Medicolegal judgments

In the BMJ (subscription required) Dalrymple profiles an accomplished, but forgotten, doctor:
Even eminent people are soon forgotten, and I don’t suppose that the name of Sir John Collie (1862-1935) will mean much to most readers, even though he was knighted twice, first for his medical services to the Metropolitan Water Board, and second for his medical services during the first world war.
His obituary in the BMJ was not such as one might wish for oneself (BMJ 1935;1:807, doi:10.1136/bmj.1.3875.807). Although he was really very kind, said the obituarist, some people sent to him for examination were so frightened that they were left almost paralysed, if not by the industrial accident that had brought them there, then by the prospect of the encounter.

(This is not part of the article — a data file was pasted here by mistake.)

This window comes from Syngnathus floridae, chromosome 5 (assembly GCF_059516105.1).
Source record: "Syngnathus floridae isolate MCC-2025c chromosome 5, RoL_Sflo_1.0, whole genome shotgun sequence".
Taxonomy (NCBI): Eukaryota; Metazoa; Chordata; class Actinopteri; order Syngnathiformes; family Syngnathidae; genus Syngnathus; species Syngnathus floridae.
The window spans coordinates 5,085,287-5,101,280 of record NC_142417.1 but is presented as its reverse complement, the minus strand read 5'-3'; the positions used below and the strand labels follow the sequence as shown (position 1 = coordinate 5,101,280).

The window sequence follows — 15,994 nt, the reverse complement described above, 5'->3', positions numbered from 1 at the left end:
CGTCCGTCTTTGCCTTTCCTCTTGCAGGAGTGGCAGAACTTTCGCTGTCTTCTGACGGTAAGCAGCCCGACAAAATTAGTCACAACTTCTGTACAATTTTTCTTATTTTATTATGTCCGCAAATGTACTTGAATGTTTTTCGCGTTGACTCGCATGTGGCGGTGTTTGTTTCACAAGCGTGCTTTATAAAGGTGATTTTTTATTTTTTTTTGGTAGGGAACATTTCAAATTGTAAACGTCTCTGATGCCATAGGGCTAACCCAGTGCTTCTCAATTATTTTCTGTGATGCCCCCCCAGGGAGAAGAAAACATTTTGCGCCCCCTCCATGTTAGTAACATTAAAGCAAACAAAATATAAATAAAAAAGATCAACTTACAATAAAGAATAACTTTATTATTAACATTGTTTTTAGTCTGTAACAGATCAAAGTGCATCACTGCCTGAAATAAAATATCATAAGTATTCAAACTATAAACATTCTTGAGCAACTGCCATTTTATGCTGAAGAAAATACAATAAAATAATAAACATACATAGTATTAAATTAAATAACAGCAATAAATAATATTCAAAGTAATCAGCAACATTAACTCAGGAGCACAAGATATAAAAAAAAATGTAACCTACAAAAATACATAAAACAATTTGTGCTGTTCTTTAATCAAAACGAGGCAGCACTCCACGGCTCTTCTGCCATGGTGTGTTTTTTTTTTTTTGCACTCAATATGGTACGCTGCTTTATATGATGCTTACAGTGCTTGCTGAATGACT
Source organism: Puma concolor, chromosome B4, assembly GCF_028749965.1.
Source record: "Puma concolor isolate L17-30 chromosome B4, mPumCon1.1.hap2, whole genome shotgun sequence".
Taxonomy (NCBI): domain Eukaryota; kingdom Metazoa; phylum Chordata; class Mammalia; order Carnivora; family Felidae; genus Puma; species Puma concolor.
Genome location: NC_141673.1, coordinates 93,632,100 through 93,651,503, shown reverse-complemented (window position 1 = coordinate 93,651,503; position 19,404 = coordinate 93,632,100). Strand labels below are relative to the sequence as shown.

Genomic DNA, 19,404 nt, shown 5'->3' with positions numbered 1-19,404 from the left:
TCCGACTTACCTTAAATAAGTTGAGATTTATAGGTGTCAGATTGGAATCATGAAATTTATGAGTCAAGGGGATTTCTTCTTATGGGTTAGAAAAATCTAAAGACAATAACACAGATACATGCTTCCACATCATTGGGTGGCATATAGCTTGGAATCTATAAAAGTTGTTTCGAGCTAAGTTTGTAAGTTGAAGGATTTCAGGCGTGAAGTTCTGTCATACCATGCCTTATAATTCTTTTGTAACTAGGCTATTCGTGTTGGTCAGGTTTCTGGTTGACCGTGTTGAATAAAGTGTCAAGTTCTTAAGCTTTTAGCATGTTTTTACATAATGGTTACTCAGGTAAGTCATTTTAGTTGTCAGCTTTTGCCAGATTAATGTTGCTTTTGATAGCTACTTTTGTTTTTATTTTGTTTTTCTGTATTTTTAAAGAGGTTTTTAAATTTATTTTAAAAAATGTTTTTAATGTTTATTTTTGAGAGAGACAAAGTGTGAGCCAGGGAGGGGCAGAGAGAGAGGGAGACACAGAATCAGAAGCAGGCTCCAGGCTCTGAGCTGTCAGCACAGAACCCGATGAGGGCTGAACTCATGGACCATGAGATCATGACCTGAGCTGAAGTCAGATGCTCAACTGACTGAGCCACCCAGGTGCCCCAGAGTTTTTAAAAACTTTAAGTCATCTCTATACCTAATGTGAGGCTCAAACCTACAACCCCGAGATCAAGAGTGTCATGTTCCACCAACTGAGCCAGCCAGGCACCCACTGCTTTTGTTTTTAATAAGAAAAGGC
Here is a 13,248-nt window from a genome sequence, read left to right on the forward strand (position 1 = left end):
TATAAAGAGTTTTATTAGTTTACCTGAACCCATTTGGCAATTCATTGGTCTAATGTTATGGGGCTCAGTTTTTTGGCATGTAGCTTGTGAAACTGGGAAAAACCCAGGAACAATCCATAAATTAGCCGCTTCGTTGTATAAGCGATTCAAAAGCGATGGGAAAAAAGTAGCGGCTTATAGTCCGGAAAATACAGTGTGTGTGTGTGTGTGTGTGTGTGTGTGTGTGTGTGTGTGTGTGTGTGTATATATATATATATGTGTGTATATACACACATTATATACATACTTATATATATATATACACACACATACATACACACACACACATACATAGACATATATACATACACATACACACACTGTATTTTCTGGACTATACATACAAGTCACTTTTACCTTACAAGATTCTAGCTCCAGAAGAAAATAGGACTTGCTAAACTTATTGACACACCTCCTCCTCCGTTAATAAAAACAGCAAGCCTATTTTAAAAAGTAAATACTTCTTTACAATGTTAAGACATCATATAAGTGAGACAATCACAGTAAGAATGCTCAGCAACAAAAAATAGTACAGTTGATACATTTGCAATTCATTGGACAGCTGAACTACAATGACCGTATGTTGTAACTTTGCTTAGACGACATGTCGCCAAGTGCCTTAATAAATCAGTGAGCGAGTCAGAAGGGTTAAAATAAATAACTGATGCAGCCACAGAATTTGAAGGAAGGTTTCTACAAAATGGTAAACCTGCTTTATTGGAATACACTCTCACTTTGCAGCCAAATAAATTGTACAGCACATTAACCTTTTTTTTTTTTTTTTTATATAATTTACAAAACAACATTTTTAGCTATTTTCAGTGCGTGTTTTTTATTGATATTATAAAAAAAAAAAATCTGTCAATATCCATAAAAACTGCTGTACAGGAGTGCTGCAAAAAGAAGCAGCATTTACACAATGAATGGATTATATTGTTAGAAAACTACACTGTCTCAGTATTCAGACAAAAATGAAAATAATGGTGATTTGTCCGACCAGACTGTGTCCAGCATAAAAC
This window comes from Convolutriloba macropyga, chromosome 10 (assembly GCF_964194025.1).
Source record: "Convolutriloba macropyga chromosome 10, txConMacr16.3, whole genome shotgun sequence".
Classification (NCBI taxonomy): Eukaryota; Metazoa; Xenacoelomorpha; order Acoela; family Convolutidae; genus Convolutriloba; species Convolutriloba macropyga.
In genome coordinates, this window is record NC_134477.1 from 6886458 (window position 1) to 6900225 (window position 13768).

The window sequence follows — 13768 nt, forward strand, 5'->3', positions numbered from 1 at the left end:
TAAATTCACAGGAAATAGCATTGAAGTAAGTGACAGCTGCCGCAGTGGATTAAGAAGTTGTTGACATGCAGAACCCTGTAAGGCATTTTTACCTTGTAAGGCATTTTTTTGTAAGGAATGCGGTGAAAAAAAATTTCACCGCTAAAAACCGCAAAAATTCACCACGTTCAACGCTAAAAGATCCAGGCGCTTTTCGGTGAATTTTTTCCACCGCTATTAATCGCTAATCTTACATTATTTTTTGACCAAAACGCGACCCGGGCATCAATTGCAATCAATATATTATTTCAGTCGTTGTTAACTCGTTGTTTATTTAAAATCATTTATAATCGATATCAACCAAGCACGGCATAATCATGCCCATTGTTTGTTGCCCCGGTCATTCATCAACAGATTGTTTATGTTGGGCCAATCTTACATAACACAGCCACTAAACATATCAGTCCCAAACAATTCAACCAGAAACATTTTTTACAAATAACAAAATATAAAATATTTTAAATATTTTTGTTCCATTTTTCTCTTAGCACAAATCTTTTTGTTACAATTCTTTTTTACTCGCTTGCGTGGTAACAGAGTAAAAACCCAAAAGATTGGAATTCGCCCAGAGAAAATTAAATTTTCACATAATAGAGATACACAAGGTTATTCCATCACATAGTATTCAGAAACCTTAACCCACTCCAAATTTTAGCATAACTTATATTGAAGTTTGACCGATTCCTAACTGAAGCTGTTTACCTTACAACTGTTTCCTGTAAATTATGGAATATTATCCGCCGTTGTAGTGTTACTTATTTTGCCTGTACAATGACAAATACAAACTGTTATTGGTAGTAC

The trouble is, of course, that fraud and malingering really do exist, and unless they be counted as diseases in themselves a doctor sometimes has to pass judgment on them. Collie’s book, Medico-legal Examinations and the Workmen’s Compensation Act, 1906 (1912) elaborates on this at some length, in an excellent prose style.

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